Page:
This man was buried upright (Photo: Andreas Kotula)

Archaeologists in Germany have excavated a burial site, first found in 1962 on top of a rocky hill, that they now believe is the first “true cemetery in northern Europe or Scandinavia,” National Geographic reports.

The burial site, at Groß Fredenwalde, north of Berlin, dates back 8,500 years to the Mesolithic period, the archaeologists report in the journal Quaternary. At the time, Europe was populated by hunter-gatherers who rarely stayed in one place. It’s unusual to find a concentration of graves, but there have been nine skeletons found in this one spot so far, and likely more will be found. 

Included in those finds are two burials of particular interest. One is a six-month-old infant, who likely died of malnutrition. It’s unusually well preserved: its arms are still folded across its chest, and in the surrounding dirt there’s still ochre pigment that would have been used to decorate its body before it was buried. The skeleton is the earliest infant remains ever found in Germany.

Approximately 1,000 years later, another intriguing burial took place on the hill. The archaeologists were initially puzzled by the arrangement of bones they found under a black spot, indicating a fire had once been lit on top of the grave. Parts of the spine were still in the right order, but many of the other bones were in a disordered pile. Some were found oriented vertically.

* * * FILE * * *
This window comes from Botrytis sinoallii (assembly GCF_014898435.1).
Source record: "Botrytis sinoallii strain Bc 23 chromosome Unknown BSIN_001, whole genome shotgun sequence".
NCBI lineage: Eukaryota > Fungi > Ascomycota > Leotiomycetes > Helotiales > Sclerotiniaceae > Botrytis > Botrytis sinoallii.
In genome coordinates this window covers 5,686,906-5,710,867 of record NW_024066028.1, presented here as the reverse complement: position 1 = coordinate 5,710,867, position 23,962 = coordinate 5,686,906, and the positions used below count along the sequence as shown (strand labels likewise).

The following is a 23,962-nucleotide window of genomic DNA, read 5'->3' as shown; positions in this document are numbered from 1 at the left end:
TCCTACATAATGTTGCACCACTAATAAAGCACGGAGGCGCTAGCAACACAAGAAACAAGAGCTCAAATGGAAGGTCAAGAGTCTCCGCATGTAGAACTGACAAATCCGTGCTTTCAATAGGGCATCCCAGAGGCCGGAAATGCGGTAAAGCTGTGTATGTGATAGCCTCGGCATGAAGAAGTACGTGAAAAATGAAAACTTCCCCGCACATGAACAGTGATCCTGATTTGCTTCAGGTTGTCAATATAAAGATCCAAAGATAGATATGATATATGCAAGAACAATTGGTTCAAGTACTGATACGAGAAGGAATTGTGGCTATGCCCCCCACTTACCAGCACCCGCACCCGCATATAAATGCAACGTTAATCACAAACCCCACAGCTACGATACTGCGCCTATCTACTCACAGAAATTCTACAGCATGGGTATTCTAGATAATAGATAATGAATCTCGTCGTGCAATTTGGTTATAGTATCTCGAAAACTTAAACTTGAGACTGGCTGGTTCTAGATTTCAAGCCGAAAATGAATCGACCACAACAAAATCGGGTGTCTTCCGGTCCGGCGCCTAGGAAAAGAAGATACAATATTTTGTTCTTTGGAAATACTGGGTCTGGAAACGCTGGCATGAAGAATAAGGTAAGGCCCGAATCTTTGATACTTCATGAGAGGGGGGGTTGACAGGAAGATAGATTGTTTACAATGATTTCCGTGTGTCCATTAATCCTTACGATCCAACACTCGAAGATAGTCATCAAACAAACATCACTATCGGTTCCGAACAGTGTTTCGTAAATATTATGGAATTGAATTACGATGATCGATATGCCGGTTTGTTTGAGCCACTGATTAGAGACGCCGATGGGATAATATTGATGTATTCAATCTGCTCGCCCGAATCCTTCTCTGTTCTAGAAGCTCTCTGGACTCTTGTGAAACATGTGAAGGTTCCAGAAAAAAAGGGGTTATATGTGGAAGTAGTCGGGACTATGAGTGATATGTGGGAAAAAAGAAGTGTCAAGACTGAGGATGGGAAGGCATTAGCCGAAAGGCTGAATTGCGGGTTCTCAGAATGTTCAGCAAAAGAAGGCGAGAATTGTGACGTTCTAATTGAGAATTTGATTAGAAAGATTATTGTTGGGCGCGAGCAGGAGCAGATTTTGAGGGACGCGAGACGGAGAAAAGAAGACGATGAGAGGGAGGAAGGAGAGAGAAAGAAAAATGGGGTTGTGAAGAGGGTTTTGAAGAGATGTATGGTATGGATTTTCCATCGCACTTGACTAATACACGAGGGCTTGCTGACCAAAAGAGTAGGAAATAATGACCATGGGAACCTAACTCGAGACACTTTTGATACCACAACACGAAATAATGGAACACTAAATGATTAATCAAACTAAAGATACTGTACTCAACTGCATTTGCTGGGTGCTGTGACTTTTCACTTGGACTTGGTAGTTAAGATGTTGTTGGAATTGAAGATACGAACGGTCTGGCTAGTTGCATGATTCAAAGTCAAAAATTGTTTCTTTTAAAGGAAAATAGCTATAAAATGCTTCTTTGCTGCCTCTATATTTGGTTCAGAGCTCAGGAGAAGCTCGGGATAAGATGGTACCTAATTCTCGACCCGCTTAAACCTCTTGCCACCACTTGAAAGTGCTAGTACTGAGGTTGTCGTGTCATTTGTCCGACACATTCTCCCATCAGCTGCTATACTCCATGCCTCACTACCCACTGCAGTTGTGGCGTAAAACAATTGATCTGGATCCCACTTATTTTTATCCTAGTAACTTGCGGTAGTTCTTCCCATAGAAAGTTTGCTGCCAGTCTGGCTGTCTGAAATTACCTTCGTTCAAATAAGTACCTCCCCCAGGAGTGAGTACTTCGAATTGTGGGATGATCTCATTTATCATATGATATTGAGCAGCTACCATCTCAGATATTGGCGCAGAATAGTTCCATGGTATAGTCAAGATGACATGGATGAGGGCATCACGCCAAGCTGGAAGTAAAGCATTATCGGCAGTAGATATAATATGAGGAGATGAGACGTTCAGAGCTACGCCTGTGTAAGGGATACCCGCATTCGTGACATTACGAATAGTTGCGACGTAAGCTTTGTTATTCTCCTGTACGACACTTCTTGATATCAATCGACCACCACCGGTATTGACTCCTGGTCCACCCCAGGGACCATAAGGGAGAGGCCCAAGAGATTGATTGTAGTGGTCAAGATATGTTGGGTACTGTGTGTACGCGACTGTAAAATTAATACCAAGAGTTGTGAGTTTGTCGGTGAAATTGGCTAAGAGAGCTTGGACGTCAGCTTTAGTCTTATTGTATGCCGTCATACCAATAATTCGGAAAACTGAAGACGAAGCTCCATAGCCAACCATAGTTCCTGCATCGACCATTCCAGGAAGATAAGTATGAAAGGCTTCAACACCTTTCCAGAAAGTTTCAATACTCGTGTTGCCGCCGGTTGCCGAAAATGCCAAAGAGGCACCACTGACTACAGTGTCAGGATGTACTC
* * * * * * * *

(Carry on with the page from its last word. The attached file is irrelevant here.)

As the excavation continued, though, the archaeologists found the skeleton’s legs and feet. Those bones, though, were still arranged in an anatomically correct order. However, they were also in a vertical position.

The team now thinks that the body was buried in a vertical pit, leaning with its back against a wall. The grave was initially filled with sand up to the man’s knees, keeping the body in place. The rest was left open, and the body decayed, in places; scavengers likely ate some of the flesh. Later, the grave was filled in with sand and a fire lit on top. 

That doesn’t solve the mystery entirely, though. There are other examples of upright burials from this period of time, but they’re far away, in what’s now Russia. Why was this man, who was in his mid-20s when he died, buried in this way? 

Bonus finds: Mysterious mummified feline

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